According to Telushkin’s account, Singer was at first proud and impressed to meet with Begin in New York, but apparently the meeting did not go well. He voiced a meek complaint about the Israeli neglect of Yiddish in favour of Hebrew:

“you have taken the Hebrew language, vhich vas dead for these two thousand years and resurrected it. But vith Yiddish, you took a living language vhich vas alive for some eight or nine hundred years and managed to kill it.”

“With Yiddish,” Begin shouted, “we could have not created any navy; with Yiddish, we could have no army; with Yiddish, we could not defend ourselves with powerful jet planes; with Yiddish we would be nothing. We would be like animals!”

Isaac sat with his hands folded in his lap and shrugged his shoulders. “Nu,” he said sweetly to the hushed crowd, “since I am a vegetarian, for me to be like an animal is not such a terrible thing.”

I’m not sure what to make of that response, and I’m sure the small crowd of people present at that meeting didn’t either. It’s confusing and demoralising to bring the metaphor of animals into a human situation of power and conflict, but that’s an instinctive human reflex built into us from thousands of years of considering animals as prey, burnt offerings, tools, and sustenance. Still, those aren’t our only human interactions with animals, and sometimes I like to think, as Konrad Lorenz has written, that we are the missing link between hominid primates and some kind of truly moral species that for one thing doesn’t consider itself superior to other animals.

I don’t currently believe there’s a god out there leading us toward this state. I like to think it’s the thinkers and writers (and activists) on animal experience who are making the slow but necessary progress through statement, action and influence. I’m unable to decide whether to be an optimist or a pessimist on this, for now I’m just muddling through.

Explore posts in the same categories: animal rights, chickens, history, human-animal bond, Israel, Jewish, politics, religion

7 Comments on “I.B. Singer and animals”


  1. I wasn’t aware of I.B. Singer’s writing or thoughts about animals. That’s very interesting and moving. Fyi (though you may know already) in shtetls (Jewish towns in Poland and Ukraine), the houses usually had 2 rooms and a long hallway behind them. Chickens wintered in the hallway.

  2. brebis noire Says:

    Hi Lilian, no I didn’t know that, though of course it makes sense and I’m sure that’s the way the Ukrainian peasants lived as well. (In fact, my grandfather missed that lifestyle so much he ended up buying a few acres outside the city where he could keep a few chickens and plant a reasonable garden.) I think that people in suburbs and cities should be allowed to keep chickens; there’s a good case for removing the bylaws that currently forbid it in some places.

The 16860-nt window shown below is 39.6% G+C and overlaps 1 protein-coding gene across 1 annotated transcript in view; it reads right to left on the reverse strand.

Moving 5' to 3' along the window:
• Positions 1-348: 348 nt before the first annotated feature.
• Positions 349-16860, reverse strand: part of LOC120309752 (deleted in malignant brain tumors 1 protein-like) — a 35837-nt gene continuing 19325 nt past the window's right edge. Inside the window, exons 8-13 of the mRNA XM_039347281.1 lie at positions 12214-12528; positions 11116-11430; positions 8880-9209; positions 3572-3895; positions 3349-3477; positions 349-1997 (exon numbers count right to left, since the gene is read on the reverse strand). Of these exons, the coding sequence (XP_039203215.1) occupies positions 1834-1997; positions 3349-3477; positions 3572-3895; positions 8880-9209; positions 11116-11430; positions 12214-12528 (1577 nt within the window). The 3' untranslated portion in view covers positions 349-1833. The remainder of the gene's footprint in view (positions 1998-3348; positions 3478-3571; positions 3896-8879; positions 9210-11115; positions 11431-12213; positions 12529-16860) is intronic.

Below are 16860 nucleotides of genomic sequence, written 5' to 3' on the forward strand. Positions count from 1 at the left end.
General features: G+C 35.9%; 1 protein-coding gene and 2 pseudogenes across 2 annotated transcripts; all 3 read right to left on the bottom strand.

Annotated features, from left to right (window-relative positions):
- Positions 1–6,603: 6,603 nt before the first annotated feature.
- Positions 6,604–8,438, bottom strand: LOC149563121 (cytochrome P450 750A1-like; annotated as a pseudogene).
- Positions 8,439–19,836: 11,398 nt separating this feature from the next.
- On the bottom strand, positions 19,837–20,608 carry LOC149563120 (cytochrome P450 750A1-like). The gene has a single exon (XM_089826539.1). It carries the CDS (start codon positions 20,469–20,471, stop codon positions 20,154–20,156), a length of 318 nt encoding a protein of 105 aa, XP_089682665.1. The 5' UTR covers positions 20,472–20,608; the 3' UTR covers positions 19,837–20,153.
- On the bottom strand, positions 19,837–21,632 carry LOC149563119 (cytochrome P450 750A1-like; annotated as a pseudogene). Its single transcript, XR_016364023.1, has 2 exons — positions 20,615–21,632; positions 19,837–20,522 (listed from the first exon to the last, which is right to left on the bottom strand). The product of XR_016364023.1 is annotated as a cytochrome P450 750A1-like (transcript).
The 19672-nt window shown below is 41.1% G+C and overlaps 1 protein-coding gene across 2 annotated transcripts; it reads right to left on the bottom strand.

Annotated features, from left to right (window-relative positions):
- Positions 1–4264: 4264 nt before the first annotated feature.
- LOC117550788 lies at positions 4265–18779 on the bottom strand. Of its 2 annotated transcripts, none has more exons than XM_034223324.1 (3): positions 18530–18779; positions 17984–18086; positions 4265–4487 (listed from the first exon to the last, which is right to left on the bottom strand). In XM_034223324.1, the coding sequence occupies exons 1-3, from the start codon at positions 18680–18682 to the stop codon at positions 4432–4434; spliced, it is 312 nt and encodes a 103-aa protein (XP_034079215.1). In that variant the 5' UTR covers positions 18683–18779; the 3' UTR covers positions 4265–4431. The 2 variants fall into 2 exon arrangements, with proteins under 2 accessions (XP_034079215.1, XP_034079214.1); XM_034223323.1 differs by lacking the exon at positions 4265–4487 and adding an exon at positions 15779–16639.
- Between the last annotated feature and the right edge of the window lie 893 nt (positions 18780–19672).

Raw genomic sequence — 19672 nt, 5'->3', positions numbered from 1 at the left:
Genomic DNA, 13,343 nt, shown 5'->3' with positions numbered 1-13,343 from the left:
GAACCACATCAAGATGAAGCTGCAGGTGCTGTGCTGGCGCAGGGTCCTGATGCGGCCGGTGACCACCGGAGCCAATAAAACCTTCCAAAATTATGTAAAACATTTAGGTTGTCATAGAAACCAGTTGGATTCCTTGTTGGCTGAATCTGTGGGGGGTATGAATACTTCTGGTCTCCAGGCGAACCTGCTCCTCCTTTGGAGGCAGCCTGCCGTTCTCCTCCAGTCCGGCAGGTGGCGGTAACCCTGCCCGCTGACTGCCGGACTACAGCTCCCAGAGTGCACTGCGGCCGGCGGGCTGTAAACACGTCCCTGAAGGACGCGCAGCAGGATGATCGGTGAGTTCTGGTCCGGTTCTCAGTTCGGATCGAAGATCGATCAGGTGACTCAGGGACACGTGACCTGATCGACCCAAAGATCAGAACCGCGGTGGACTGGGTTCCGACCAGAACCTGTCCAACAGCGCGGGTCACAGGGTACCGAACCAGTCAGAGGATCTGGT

I.B. Singer always like to say that he was a vegetarian for the health of the chickens; it was one of those jokes he liked to repeat all the time. But he took his vegetarianism very seriously, and firmly believed that a plate of kasha and beans was a great way to get a full protein meal.


  3. Kasha and beans (or beans and barley) is actually a traditional Jewish dish–cholent–slow cooked overnight. A little beef might thrown in it (or just some fat) for flavour. I haven’t eaten any since I was a kid, but I thought it was heavenly then. I’m a vegetarian now so I’d have to skip on the meat flavouring.

  4. brebisnoire Says:

    I’d love the recipe, if you have one!
    I find the traditional Ukrainian dishes to be way too labour-intensive and heavy for my taste, but I’m always on the lookout for traditional Galician dishes that aren’t too hard or take too long to prepare.


  5. Kasha is a staple food from the Ukraine and nearby regions; it is toasted buckwheat and very nutritious. I buy my kasha from a Russian shop near here that isn’t Jewish, though of course you can also find it in kosher aisles of supermarkets and Russian or Ukranian Jewish shops.

    The key to making such a dish tasty without any meat or meat flavouring is called garlic and onions.

    One traditional way of preparing kasha involves mixing it with a beaten egg and sautéeing it dry in a skillet – this keeps the grains separate and provides extra protein. Of course the kasha is then cooked with water or stock.

    Yes, the living conditions were about the same in Jewish shtetls and among the Orthodox and Catholic population; very poor for most people of any faith community. To some degree the ethnic-German communities seemed to have somewhat more “modern” agriculture due to ties with Central Europe, at least according to what I’ve read on the society.

    brebis, I’d say Rachel Carson was another exception to the backsliding on concern for non-human living beings in the postwar period. She didn’t really right about animal rights or vegetarianism, but all her writing, whether about sea, land or airborne creatures was filled with the same concern for all forms of life.

  6. Rhona McAdam Says:

    Thanks for this great post on Singer, about whom I knew little. I am a huge fan of the other singer – Peter – because of his book, The Way We Eat: Why Our Food Choices Matter.

  7. brebis noire Says:

    I like Peter Singer too, he has done an awful lot of work setting up a philosophical framework on the way animals are used and abused by us. He’s influenced a lot of people to write and act on behalf of animals.